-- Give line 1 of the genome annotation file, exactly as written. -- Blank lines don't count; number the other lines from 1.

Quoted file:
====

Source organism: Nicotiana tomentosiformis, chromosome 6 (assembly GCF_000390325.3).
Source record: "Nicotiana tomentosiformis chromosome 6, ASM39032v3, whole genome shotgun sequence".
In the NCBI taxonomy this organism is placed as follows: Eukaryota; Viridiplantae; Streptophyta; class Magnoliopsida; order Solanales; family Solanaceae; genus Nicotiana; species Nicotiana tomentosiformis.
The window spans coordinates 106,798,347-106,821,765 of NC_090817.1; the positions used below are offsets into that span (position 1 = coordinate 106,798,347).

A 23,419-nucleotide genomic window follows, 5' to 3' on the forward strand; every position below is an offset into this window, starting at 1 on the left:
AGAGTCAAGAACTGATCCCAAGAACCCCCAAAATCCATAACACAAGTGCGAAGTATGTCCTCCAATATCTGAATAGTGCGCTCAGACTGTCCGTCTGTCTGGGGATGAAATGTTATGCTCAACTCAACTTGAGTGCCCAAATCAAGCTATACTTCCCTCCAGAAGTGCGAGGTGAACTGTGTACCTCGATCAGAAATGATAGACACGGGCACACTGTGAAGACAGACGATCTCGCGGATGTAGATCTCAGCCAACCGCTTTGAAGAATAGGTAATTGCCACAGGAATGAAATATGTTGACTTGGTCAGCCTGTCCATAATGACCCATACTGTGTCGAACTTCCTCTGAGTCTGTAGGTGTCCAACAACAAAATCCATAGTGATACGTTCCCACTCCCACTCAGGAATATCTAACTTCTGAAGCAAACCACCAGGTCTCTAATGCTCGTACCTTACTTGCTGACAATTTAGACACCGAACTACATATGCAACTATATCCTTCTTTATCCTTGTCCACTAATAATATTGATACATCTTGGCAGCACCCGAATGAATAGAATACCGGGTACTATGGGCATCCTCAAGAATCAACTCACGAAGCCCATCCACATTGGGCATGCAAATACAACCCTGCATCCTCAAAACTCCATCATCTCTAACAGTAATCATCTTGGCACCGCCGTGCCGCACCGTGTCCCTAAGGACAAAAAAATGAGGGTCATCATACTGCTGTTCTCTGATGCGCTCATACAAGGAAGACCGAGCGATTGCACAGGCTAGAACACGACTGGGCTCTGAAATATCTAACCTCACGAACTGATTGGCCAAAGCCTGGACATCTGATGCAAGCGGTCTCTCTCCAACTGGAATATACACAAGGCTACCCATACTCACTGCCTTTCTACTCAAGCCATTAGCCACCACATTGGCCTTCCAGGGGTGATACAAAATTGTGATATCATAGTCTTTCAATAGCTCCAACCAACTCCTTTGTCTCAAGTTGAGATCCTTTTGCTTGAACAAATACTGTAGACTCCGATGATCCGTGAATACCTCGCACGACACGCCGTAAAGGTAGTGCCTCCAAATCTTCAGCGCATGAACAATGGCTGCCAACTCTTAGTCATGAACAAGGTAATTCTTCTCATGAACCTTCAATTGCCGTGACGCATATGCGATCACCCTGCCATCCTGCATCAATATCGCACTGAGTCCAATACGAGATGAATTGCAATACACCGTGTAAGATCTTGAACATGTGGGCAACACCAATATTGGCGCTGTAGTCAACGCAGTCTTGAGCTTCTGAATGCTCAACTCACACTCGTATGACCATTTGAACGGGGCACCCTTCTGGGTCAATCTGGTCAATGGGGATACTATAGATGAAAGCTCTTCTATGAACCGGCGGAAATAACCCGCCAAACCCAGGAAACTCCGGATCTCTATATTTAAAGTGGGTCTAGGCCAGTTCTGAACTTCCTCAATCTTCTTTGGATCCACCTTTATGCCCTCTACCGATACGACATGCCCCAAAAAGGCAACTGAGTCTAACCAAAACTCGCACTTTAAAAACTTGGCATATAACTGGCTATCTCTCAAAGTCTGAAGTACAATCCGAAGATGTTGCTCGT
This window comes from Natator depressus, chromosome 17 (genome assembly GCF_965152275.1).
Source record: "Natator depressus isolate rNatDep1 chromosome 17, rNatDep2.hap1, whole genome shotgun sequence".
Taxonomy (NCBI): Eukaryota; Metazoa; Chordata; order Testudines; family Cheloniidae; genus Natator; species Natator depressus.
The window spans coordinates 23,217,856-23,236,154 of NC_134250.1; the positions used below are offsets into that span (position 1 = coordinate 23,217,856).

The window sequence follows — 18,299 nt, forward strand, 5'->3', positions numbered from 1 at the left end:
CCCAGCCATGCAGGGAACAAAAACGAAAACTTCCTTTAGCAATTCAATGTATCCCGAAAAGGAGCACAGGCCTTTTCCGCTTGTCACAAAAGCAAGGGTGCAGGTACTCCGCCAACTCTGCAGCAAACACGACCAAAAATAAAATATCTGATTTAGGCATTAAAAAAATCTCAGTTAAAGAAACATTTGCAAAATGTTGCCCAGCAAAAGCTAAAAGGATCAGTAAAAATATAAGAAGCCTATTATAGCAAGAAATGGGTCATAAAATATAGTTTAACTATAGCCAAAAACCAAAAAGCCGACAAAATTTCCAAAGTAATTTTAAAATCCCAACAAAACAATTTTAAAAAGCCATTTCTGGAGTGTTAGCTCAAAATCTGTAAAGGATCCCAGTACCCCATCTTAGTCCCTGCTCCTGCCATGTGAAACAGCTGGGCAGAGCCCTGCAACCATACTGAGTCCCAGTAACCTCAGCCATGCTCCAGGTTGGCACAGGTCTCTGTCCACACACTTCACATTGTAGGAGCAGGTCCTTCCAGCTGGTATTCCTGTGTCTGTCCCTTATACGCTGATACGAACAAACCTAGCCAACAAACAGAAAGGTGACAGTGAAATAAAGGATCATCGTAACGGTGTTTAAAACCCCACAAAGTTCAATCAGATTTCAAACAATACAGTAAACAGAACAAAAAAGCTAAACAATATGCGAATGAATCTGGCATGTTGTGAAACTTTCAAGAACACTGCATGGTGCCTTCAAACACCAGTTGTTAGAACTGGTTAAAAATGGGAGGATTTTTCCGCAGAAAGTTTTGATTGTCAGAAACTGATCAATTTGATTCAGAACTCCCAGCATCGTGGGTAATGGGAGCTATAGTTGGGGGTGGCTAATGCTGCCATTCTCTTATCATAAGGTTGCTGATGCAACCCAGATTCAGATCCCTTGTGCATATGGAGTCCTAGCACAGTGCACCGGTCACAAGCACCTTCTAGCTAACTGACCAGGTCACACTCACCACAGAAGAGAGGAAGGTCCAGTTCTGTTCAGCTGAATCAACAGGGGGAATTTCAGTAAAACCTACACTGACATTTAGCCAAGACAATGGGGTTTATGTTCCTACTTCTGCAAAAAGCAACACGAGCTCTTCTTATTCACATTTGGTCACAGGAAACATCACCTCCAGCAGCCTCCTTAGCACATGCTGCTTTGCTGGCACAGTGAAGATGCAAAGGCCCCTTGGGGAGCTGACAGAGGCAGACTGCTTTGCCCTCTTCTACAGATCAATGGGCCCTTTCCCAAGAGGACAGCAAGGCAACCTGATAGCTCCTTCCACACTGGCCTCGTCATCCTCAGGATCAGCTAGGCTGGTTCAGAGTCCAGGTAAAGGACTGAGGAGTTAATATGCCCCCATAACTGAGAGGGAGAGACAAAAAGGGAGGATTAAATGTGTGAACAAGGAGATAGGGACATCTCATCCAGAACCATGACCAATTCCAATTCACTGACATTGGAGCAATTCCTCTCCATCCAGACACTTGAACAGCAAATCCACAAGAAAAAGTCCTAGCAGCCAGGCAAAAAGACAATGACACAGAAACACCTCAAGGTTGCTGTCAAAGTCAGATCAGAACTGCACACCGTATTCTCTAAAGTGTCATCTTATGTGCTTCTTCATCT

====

Source organism: Nicotiana tomentosiformis, chromosome 6 (assembly GCF_000390325.3).